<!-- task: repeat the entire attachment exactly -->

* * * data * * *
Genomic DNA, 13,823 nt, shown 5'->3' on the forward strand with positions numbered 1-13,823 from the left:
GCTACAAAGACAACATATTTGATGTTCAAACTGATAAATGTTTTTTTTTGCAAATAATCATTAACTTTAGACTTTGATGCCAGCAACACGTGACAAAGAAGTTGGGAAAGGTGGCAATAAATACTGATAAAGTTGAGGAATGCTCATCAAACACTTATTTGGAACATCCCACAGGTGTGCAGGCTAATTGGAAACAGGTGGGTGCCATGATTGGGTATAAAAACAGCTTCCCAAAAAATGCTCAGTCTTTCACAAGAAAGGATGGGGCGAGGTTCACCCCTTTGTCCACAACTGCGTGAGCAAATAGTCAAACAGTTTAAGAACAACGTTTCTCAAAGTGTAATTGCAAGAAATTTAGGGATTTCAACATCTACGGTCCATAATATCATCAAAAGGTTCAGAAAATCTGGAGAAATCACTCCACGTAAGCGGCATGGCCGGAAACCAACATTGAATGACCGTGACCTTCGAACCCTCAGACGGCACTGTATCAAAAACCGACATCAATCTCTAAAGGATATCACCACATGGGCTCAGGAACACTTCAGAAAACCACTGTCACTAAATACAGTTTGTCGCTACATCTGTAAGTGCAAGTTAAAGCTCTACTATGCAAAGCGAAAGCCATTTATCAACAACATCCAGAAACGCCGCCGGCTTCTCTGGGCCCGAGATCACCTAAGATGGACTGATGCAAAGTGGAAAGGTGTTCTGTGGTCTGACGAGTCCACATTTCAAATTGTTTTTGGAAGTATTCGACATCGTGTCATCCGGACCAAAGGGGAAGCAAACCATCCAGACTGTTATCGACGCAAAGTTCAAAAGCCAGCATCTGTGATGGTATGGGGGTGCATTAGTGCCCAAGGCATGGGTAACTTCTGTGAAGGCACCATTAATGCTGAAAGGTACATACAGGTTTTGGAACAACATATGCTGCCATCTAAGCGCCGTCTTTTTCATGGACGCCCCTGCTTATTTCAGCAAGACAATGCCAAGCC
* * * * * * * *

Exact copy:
Genomic DNA, 13,823 nt, shown 5'->3' on the forward strand with positions numbered 1-13,823 from the left:
GCTACAAAGACAACATATTTGATGTTCAAACTGATAAATGTTTTTTTTTGCAAATAATCATTAACTTTAGACTTTGATGCCAGCAACACGTGACAAAGAAGTTGGGAAAGGTGGCAATAAATACTGATAAAGTTGAGGAATGCTCATCAAACACTTATTTGGAACATCCCACAGGTGTGCAGGCTAATTGGAAACAGGTGGGTGCCATGATTGGGTATAAAAACAGCTTCCCAAAAAATGCTCAGTCTTTCACAAGAAAGGATGGGGCGAGGTTCACCCCTTTGTCCACAACTGCGTGAGCAAATAGTCAAACAGTTTAAGAACAACGTTTCTCAAAGTGTAATTGCAAGAAATTTAGGGATTTCAACATCTACGGTCCATAATATCATCAAAAGGTTCAGAAAATCTGGAGAAATCACTCCACGTAAGCGGCATGGCCGGAAACCAACATTGAATGACCGTGACCTTCGAACCCTCAGACGGCACTGTATCAAAAACCGACATCAATCTCTAAAGGATATCACCACATGGGCTCAGGAACACTTCAGAAAACCACTGTCACTAAATACAGTTTGTCGCTACATCTGTAAGTGCAAGTTAAAGCTCTACTATGCAAAGCGAAAGCCATTTATCAACAACATCCAGAAACGCCGCCGGCTTCTCTGGGCCCGAGATCACCTAAGATGGACTGATGCAAAGTGGAAAGGTGTTCTGTGGTCTGACGAGTCCACATTTCAAATTGTTTTTGGAAGTATTCGACATCGTGTCATCCGGACCAAAGGGGAAGCAAACCATCCAGACTGTTATCGACGCAAAGTTCAAAAGCCAGCATCTGTGATGGTATGGGGGTGCATTAGTGCCCAAGGCATGGGTAACTTCTGTGAAGGCACCATTAATGCTGAAAGGTACATACAGGTTTTGGAACAACATATGCTGCCATCTAAGCGCCGTCTTTTTCATGGACGCCCCTGCTTATTTCAGCAAGACAATGCCAAGCC